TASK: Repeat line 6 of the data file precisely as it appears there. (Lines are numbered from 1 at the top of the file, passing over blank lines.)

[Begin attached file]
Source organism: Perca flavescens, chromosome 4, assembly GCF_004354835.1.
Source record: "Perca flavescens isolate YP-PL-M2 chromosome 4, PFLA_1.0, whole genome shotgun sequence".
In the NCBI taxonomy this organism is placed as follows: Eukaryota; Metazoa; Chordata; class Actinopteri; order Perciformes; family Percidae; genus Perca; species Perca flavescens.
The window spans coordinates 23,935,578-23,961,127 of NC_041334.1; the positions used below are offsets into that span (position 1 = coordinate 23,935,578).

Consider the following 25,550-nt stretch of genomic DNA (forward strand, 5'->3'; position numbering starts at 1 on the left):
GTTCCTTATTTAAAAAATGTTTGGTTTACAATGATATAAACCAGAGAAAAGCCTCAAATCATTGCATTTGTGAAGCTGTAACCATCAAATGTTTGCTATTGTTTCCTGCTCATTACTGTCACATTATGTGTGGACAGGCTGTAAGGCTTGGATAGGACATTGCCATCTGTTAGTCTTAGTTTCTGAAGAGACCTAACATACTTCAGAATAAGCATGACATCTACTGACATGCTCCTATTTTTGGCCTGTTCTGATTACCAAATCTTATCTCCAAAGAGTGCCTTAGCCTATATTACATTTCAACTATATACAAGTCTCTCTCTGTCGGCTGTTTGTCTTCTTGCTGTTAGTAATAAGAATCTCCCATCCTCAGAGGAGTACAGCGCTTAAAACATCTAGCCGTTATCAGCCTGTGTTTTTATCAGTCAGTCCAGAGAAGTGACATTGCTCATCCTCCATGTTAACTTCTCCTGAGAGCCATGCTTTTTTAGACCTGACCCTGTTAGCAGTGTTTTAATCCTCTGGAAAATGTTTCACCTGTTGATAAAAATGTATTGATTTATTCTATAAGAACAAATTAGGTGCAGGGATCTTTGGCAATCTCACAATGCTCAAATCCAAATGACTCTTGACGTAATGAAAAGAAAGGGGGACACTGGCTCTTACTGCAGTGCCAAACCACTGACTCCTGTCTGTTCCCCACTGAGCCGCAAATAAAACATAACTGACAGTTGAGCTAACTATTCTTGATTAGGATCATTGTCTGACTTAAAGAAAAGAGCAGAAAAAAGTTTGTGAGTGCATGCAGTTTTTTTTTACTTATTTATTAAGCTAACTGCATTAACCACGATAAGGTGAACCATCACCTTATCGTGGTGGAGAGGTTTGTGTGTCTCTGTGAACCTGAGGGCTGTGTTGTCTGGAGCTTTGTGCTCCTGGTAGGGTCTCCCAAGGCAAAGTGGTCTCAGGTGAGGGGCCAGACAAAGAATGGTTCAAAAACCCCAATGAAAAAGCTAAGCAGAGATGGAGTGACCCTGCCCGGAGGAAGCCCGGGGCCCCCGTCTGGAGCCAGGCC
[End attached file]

GTTCCTTATTTAAAAAATGTTTGGTTTACAATGATATAAACCAGAGAAAAGCCTCAAATCATTGCATTTGTGAAGCTGTAACCATCAAATGTTTGCTATTGTTTCCTGCTCATTACTGTCACATTATGTGTGGACAGGCTGTAAGGCTTGGATAGGACATTGCCATCTGTTAGTCTTAGTTTCTGAAGAGACCTAACATACTTCAGAATAAGCATGACATCTACTGACATGCTCCTATTTTTGGCCTGTTCTGATTACCAAATCTTATCTCCAAAGAGTGCCTTAGCCTATATTACATTTCAACTATATACAAGTCTCTCTCTGTCGGCTGTTTGTCTTCTTGCTGTTAGTAATAAGAATCTCCCATCCTCAGAGGAGTACAGCGCTTAAAACATCTAGCCGTTATCAGCCTGTGTTTTTATCAGTCAGTCCAGAGAAGTGACATTGCTCATCCTCCATGTTAACTTCTCCTGAGAGCCATGCTTTTTTAGACCTGACCCTGTTAGCAGTGTTTTAATCCTCTGGAAAATGTTTCACCTGTTGATAAAAATGTATTGATTTATTCTATAAGAACAAATTAGGTGCAGGGATCTTTGGCAATCTCACAATGCTCAAATCCAAATGACTCTTGACGTAATGAAAAGAAAGGGGGACACTGGCTCTTACTGCAGTGCCAAACCACTGACTCCTGTCTGTTCCCCACTGAGCCGCAAATAAAACATAACTGACAGTTGAGCTAACTATTCTTGATTAGGATCATTGTCTGACTTAAAGAAAAGAGCAGAAAAAAGTTTGTGAGTGCATGCAGTTTTTTTTTACTTATTTATTAAGCTAACTGCATTAACCACGATAAGGTGAACCATCACCTTATCGTGGTGGAGAGGTTTGTGTGTCTCTGTGAACCTGAGGGCTGTGTTGTCTGGAGCTTTGTGCTCCTGGTAGGGTCTCCCAAGGCAAAGTGGTCTCAGGTGAGGGGCCAGACAAAGAATGGTTCAAAAACCCCAATGAAAAAGCTAAGCAGAGATGGAGTGACCCTGCCCGGAGGAAGCCCGGGGCCCCCGTCTGGAGCCAGGCC